Hair should not be permed, straightened, dyed or coloured during treatment. These products contain chemicals that can damage hair. It is best to wait until new hair growth becomes established and hair returns to its original state. This may take 6 months or more after treatment. Talk to the healthcare team about when you can use these products again.

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Bone marrow suppression

Bone marrow suppression is a condition in which one or more of the main types of blood cells are decreased.

  • A low white blood cell count (neutropenia) increases the risk of infection.
  • A low platelet count (thrombocytopenia) increases the risk of bruising and bleeding.
  • A low red blood cell count (anemia) causes fatigue, paleness and malaisemalaiseA general feeling of discomfort or illness..

Low blood cell counts occur because of chemotherapy’s effect on the bone marrow, where blood cells are made. Blood cell counts often reach their lowest level about 7–14 days after chemotherapy. Bone marrow suppression is a serious side effect of chemotherapy. When it happens, the dose of chemotherapy is adjusted right away or chemotherapy may have to be stopped temporarily. A stem cell transplant may be used to replace bone marrow severely damaged by high-dose chemotherapy or radiation.

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Hand-foot syndrome

Hand-foot syndrome (also known as palmar-plantar erythrodysesthesia or PPE) can be caused by several drugs used to treat non-melanoma skin cancer. Symptoms include redness, tenderness and peeling or scaling of the skin on the palms of the hands and the bottom of the feet. Tingling, pain or numbness can develop in the hands or feet.

Medicine may be given to treat hand-foot syndrome. It is important to avoid things that cause rubbing or heating of the hands and feet as this can make symptoms worse.

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Fatigue makes a person feel more tired than usual and can interfere with daily activities and sleep. It occurs for a variety of reasons. Fatigue may be caused by anemia, specific drugs, poor appetite or depression. It may also be related to toxic substances that are produced when cancer cells break down and die. Fatigue can occur days after a chemotherapy treatment cycle and can continue long after the person has finished their cancer treatment. It will get better as time goes by.

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Fertility problems 

Some chemotherapy drugs used to treat skin cancer can affect the function of the sexual organs. Some men may stop producing sperm and some women may have premature menopause (treatment-induced menopause). These side effects can result in fertility problems (infertility). Whether or not a person will have fertility problems depends on the type and dose of chemotherapy drugs given to treat skin cancer.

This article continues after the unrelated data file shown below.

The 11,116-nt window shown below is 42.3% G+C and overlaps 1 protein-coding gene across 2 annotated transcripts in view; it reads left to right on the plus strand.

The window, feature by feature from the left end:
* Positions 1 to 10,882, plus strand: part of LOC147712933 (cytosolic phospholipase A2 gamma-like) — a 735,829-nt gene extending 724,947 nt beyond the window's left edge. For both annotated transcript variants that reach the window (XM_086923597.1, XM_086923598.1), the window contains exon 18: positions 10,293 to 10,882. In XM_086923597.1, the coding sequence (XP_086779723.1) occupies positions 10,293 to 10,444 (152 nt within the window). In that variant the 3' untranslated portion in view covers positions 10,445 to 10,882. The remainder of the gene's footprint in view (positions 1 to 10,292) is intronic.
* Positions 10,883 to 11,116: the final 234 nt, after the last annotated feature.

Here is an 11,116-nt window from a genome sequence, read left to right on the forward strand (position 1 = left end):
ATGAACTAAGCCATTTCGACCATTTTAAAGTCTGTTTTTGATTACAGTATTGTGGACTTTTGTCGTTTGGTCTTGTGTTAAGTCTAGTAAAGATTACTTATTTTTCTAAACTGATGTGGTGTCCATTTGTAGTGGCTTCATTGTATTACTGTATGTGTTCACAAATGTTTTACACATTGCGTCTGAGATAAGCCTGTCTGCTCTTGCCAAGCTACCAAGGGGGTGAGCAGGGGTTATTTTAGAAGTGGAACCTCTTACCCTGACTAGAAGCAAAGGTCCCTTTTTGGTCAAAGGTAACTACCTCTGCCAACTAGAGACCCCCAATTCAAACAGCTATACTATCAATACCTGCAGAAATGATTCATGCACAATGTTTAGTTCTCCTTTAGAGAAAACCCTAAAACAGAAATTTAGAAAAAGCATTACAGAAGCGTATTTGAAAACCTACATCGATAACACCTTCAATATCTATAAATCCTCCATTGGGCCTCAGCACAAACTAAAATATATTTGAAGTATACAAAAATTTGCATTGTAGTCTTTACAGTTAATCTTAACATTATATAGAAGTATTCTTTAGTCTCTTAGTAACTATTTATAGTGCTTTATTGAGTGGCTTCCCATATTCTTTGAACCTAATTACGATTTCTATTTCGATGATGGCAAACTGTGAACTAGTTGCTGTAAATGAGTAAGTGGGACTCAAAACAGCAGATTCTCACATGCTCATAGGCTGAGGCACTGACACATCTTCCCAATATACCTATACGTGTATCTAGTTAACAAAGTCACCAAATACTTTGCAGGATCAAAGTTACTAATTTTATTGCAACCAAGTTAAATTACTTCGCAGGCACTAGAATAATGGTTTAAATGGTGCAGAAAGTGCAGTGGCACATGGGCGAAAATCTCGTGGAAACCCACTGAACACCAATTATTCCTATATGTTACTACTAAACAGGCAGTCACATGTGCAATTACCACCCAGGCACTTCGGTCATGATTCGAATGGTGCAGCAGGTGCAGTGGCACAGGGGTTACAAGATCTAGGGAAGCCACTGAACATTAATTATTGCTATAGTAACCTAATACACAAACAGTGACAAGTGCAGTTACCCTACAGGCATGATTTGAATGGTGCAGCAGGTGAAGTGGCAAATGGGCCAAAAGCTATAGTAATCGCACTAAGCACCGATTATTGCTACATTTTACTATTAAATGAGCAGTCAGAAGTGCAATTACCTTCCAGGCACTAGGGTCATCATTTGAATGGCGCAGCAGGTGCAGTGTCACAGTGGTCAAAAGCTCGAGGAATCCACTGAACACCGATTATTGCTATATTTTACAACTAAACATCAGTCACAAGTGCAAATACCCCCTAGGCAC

Infertility is sometimes permanent. People concerned about having children in the future should discuss the effects chemotherapy treatment may have on their fertility with their doctor. It is important to discuss fertility options before treatment begins.

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Kidney damage

Some chemotherapy drugs can be toxic to the kidneys. The kidneys break down and remove many chemotherapy drugs from the body. When chemotherapy drugs break down, they make products that can damage cells in the kidneys, ureters and bladder. The potential for kidney damage varies with the type of chemotherapy drug used.

Cisplatin (Platinol AQ) is a chemotherapy drug used to treat skin cancer that can cause kidney damage.

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Second cancers

Only a very small percentage of people develop a second cancer resulting from cancer treatment. The risk of developing a second cancer depends on the type and dose of chemotherapy drugs given and the length of treatment. The risk increases when high doses of chemotherapy are used, certain chemotherapy drugs are given (particularly alkylating drugs) and treatment is given for a long period of time.

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Note: Other side effects may occur. For more detailed information on specific drugs, go to sources of drug information.